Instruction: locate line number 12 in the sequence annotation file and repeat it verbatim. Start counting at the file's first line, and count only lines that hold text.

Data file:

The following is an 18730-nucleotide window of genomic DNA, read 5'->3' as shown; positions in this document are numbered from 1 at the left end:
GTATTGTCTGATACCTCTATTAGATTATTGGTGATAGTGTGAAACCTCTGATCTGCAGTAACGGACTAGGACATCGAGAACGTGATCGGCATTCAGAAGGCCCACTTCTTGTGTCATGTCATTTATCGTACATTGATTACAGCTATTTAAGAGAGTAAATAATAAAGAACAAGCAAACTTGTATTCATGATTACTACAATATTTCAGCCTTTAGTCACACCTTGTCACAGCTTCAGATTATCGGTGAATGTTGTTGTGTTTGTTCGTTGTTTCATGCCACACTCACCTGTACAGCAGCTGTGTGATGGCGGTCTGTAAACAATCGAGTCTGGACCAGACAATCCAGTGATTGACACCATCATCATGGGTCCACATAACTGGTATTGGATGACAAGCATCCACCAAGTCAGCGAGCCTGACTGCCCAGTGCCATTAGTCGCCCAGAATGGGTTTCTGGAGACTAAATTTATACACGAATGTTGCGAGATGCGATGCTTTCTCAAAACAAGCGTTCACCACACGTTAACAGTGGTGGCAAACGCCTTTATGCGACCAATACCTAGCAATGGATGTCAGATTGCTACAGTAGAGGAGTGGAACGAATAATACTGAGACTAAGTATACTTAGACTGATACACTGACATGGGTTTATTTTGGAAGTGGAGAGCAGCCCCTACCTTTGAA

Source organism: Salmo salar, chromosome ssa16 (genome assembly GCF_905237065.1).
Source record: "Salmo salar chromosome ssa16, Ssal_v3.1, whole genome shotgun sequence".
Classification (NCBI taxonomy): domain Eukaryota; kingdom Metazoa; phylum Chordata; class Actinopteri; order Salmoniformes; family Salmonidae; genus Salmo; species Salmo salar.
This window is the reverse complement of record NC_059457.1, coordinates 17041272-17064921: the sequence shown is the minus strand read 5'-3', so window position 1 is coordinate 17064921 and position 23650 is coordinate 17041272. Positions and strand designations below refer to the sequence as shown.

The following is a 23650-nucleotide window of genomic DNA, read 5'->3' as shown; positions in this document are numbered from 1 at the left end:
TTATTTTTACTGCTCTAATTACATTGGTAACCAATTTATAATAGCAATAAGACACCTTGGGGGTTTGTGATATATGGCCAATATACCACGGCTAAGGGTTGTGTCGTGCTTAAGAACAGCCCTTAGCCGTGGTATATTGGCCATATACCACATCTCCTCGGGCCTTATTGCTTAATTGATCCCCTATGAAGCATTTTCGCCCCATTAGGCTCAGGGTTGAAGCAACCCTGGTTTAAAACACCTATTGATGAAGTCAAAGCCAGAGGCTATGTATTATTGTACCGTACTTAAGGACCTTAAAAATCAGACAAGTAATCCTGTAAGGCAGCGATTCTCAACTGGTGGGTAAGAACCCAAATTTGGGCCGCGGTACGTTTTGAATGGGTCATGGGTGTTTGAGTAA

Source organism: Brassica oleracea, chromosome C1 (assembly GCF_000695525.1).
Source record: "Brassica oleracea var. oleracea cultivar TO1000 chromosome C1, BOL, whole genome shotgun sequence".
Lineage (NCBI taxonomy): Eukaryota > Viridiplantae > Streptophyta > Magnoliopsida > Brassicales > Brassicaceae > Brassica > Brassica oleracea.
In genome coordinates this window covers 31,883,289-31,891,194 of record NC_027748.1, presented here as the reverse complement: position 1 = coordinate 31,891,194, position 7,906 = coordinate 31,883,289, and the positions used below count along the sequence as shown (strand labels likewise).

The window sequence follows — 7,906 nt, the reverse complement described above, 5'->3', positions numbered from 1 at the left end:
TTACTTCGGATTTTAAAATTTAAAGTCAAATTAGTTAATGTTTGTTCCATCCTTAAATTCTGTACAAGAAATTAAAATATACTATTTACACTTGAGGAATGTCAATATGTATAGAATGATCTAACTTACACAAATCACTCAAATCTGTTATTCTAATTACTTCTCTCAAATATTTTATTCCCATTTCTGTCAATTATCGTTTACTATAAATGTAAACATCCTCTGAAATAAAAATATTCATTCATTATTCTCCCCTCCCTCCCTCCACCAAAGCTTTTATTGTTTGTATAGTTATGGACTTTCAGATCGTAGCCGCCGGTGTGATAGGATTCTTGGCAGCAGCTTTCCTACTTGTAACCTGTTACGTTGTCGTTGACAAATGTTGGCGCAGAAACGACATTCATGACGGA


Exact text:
In genome coordinates this window covers 31,883,289-31,891,194 of record NC_027748.1, presented here as the reverse complement: position 1 = coordinate 31,891,194, position 7,906 = coordinate 31,883,289, and the positions used below count along the sequence as shown (strand labels likewise).